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HCC Coder Jobs: Salary and Career Facts

Research what it takes to become a hierarchical condition categories (HCC) coder. Learn about education, certification requirements, and salary potential to determine if this is the right career for you.

What Does a HCC Coder Do?

HCC coders help hospitals and other healthcare facilities track patient information in order to send correct bills and maintain accurate records. This job may include looking back at patients records to ensure accuracy, keeping databases organized and using specialized classification software. They may also be tasked with keeping records of treatment outcomes. In all these cases they are responsible for maintaining patient confidentiality. The following chart gives you an overview of what you need to know about this field.

Education Required Associate's degree or certificate
Education Field of Study Medical coding, medical billing, health information technology
Key Responsibilities Data entry, record keeping, quality assurance, confidentiality
Licensure/Certification Certification preferred
Job Growth (2018-2028) 11% (for all medical records and health information technicians)*
Median Salary (2018) $40,350 (for all medical records and health information technicians)*

Source: *U.S. Bureau of Labor Statistics

What is an HCC Coder?

HCC coding is a specific type of medical classification system used by health information technicians and medical billing and coding specialists. As an HCC coder, your job is to translate patient histories, symptoms, diagnoses and treatments into codes using an established system. Hospitals and healthcare facilities can then use those codes for billing and record-keeping purposes.

With HCC coding skills, you can work in hospitals, nursing homes, insurance agencies or contract your services to several health care providers. Job titles include coding specialist, manager, trainer, auditor or analyst.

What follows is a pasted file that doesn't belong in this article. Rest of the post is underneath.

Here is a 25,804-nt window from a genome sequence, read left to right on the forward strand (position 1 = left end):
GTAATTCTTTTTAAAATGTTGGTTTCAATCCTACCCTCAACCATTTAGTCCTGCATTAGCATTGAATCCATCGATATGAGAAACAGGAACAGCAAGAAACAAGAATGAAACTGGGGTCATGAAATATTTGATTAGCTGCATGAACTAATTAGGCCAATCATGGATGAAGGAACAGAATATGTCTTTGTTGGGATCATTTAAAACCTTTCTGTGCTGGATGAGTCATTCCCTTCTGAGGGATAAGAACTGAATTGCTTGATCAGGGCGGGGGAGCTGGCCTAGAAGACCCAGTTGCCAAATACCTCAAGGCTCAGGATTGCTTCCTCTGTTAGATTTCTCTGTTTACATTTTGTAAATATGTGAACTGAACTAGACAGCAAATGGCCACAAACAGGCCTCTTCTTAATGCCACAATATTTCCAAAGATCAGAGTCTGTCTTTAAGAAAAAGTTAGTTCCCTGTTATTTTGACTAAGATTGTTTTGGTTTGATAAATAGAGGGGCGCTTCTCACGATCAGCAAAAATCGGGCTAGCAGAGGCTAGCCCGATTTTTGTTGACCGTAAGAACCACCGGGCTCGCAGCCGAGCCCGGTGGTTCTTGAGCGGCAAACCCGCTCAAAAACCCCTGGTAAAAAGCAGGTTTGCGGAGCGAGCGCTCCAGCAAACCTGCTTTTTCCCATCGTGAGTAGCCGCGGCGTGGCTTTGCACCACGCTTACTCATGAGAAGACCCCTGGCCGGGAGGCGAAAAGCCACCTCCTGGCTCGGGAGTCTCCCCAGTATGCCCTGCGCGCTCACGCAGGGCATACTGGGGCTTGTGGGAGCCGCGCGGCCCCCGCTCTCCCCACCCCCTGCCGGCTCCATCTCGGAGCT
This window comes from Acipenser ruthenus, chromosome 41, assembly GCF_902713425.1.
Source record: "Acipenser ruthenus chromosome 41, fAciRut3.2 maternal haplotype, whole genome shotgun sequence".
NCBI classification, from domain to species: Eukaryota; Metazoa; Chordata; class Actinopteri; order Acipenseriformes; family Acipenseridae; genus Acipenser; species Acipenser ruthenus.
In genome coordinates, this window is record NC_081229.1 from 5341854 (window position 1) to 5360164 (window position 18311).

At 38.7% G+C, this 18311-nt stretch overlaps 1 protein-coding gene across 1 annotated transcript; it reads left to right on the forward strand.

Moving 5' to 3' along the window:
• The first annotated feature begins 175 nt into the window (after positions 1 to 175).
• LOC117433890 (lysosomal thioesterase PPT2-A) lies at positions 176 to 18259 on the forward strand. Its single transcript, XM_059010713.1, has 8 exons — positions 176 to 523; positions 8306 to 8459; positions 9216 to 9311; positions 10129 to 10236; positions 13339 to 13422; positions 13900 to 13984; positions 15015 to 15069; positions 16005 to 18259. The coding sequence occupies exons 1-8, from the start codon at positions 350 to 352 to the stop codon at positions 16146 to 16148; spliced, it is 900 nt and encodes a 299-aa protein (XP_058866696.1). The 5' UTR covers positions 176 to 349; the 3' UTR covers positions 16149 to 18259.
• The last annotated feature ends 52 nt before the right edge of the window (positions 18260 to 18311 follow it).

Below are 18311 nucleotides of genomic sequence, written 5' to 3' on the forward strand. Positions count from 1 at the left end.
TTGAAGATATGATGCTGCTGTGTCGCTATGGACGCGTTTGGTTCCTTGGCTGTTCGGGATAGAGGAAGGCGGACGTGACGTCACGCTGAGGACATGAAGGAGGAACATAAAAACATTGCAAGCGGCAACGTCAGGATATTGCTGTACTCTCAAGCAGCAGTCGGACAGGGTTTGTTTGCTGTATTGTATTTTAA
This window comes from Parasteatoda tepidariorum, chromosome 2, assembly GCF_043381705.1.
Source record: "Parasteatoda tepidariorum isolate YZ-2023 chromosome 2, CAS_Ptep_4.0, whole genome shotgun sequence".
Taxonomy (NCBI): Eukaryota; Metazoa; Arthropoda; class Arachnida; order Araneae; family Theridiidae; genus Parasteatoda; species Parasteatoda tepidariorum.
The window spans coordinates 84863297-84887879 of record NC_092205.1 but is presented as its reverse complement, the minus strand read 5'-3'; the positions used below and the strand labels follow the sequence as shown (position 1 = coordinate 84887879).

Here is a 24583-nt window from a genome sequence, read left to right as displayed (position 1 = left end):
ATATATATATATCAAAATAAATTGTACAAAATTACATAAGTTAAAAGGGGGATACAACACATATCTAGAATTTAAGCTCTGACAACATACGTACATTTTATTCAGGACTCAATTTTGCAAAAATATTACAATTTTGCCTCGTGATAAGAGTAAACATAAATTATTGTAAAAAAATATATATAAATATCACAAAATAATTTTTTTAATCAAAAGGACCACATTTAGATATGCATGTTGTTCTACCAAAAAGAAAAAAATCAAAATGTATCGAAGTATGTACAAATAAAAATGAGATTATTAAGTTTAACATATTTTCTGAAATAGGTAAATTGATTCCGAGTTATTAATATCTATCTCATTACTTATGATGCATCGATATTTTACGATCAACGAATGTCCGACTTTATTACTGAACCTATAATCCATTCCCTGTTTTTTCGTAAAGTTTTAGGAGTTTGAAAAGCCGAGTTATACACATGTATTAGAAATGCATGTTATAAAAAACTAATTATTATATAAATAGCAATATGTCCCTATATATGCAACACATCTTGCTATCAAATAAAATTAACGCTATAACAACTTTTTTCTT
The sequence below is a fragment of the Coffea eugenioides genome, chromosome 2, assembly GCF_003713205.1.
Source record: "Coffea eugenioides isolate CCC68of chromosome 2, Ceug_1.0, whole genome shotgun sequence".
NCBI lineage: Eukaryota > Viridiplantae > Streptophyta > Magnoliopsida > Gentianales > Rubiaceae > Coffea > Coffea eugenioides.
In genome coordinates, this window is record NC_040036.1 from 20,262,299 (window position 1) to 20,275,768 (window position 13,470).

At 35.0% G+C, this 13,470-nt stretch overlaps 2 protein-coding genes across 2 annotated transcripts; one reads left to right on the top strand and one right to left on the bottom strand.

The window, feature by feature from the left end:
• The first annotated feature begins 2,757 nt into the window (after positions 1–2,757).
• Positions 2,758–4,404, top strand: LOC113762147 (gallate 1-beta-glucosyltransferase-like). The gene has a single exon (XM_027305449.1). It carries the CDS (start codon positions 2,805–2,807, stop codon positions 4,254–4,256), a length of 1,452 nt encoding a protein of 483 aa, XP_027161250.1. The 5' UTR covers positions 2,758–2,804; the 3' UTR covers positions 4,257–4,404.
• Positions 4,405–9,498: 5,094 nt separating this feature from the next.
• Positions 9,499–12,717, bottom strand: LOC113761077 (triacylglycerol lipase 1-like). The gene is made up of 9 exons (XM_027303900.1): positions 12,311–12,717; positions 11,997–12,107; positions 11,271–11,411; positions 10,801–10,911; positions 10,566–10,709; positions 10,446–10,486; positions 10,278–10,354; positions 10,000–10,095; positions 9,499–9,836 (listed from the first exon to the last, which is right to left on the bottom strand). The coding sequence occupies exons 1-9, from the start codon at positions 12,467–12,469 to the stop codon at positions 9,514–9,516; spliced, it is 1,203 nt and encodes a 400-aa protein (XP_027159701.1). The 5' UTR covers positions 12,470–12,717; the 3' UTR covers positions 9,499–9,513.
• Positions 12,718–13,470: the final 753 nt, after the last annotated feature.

What Educational Programs Are Available?

If you're interested in working as a professional HCC coder, consider completing a certificate or associate's degree program in medical coding or health information technology. These programs are typically offered through community colleges, vocational institutions and technical schools. While formal education is not always required, graduating from an accredited academic program could improve your employment opportunities and qualify you for professional certification.

A medical billing certificate or degree program provides you with a basic understanding of medical terminology, human anatomy, physiology and medical facility regulations. You'll also learn the basics of coding procedures, guidelines and principles, as well as international classification standards. Programs generally provide you with the practical and technical skills through practicum hours or internship experiences.

Will I Need Certification?

Though not required, it's recommended that you obtain certification if you plan to become a professional HCC coder. According to the U.S. Bureau of Labor Statistics (BLS), many healthcare organizations prefer to hire coding professionals that demonstrate a thorough understanding of coding standards through certification (www.bls.gov). You can earn specific credentials through organizations, such as the American Health Information Management Association (AHIMA) or the American Academy of Professional Coders. You can choose among several types and levels of certification to establish your expertise in the field, as well as specialties in such areas as pediatrics, auditing or compliance. Eligibility requirements vary by organization and credential, though college-level education and experience are generally recommended.

What Salary Could I Expect to Make?

Medical records and health information technicians, including those proficient in HCC coding, earned a median annual salary of over $40,350 in 2018, according to the BLS. Around 215,500 individuals were employed in the field in that year, and the majority worked for general medical and surgical hospitals or private physicians' offices. Among all medical records and health information technicians, the highest-paid were employed in the 'pharmaceutical and medicine manufacturing' industry, averaging over $62,740, per BLS data.

What Are Some Related Alternative Careers?

Outside of the medical field information clerks typically maintain records in databases. They may also be tasked with collecting data and sharing requested information. Some information clerks get by with a high-school diploma, but many employers prefer those with an associate's degree. Medical transcriptionists take voice recordings from doctors and nurses and enters that data as text in databases. They often use specialized transcribing and classification software. These professionals usually have a post-secondary certificate or an associate's degree.